Planning a Program of Study - Eliana Rozinov

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Eliana Rozinov

Major: Comparative Literature, English  Minor: French

Courses Taken for the Comparative Literature Major By Year:

Courses Taken for the Comparative Literature Major By Year:

Freshman:

1. FREN 2090:French Intermediate Composition and Conversation I

Sophomore:

2. FREN 3840:Occupied France Through Film with FREN 3020 (FLAC)

3. COML 3541: Introduction to Critical Theory (Core Course for 2017)

Junior:

4. COML 6556: Rethinking Trauma Theory

5. FREN 3350: Romance to Revolution

6. FREN 3840: Les Monstres

7. COML 3781: Freud and the Invention of Psychoanalysis

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*Summer 2019 German Language Study in Vienna

Senior:

8. COML 4642: Energetic Expression, Manic Defense, Psychotic Foreclosure: Psychoanalytic and Literary Portraits

9. COML 4930: Senior Essay (Fall)

10. COML 4940: Senior Essay (Spring)

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11. FREN 4255: Demonic Possession or Hysteria

 

Why I Chose These Courses:

The Comparative Literature (COML) Major is very flexible and enables students to take a wide array of courses suited to their literary and theoretical interests, and also explore areas outside of those interests.

As a major, students should take at least five courses taught in a language other than English. I took my five language courses in French (through the Department of Romance Studies), on a range of topics (monsters, the French Revolution, the Second World War) all of which count towards the COML major, as well as for a minor in French. In addition, COML majors take at least five courses, usually conducted in English, on any topic of their choice (for a total of 10 courses to complete the major).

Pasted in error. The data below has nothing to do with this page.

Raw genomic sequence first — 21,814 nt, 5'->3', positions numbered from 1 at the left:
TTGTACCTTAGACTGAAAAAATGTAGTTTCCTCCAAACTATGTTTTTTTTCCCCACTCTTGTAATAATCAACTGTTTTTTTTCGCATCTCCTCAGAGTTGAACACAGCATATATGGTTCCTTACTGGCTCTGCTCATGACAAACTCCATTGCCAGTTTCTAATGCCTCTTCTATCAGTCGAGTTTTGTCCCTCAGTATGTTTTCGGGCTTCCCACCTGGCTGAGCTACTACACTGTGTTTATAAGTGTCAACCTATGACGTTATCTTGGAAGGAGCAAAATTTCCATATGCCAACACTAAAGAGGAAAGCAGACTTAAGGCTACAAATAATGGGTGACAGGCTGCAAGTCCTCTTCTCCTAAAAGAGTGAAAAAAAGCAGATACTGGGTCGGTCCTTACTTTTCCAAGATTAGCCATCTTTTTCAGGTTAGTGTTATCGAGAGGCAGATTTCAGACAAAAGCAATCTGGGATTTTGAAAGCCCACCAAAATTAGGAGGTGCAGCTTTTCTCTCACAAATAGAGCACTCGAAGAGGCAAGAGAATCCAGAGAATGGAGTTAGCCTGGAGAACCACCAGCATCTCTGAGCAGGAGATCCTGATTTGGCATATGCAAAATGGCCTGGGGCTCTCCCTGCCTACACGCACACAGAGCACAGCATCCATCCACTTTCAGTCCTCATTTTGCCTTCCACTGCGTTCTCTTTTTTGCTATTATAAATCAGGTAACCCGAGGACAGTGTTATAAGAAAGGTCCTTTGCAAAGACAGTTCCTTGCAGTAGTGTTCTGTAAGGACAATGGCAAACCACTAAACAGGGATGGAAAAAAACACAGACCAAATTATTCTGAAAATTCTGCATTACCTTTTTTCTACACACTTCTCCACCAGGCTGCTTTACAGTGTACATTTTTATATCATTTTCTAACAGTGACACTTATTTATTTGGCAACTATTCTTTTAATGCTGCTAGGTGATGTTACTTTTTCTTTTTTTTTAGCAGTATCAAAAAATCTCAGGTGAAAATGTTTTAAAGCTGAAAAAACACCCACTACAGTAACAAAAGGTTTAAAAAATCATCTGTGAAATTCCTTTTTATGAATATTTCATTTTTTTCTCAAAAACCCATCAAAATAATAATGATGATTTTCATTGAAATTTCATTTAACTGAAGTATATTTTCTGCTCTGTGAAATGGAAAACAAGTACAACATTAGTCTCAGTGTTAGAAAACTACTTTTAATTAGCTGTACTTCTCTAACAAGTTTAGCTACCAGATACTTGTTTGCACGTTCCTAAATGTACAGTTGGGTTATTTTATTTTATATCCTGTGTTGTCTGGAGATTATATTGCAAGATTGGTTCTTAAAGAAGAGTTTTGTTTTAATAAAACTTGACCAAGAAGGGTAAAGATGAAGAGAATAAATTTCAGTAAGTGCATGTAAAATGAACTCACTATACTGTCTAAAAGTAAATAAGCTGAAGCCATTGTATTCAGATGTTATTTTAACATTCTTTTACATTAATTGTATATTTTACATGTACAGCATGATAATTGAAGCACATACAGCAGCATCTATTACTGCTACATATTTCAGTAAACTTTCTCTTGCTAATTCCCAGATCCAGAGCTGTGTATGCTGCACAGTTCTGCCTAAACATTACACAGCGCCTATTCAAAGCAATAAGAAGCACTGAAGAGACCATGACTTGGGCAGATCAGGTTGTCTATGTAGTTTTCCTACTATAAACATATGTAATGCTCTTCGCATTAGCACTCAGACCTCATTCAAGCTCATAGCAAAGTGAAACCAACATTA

One can easily double-major in Comparative Literature and another language or literature (I also major in English), since many courses cross-list; in my case, Critical Theory, Trauma Theory, and Energetic Expressions count towards both my majors. In general, the COML courses I chose reflect my research interests in 19th and 20th century French, German, and English literature, studies of trauma and testimony, and psychoanalysis and psychosis, but these COML courses and others always welcome students outside the COML Major, allowing for exciting and interdisciplinary class discussions.

Students also have the option to write a senior thesis in Comparative Literature. I am writing my thesis on the associations between a theoretical work by Freud, a novel by Goethe, and a testimony of a child survivor of the Holocaust, to consider questions of linguistic and psychic development in the mechanisms of memory and trauma. The fact that I am able to work with this variety of texts in my thesis reiterates the flexibility that the Comparative Literature Department gives to its students. I would encourage all students, including those not currently considering the major, to take a COML course.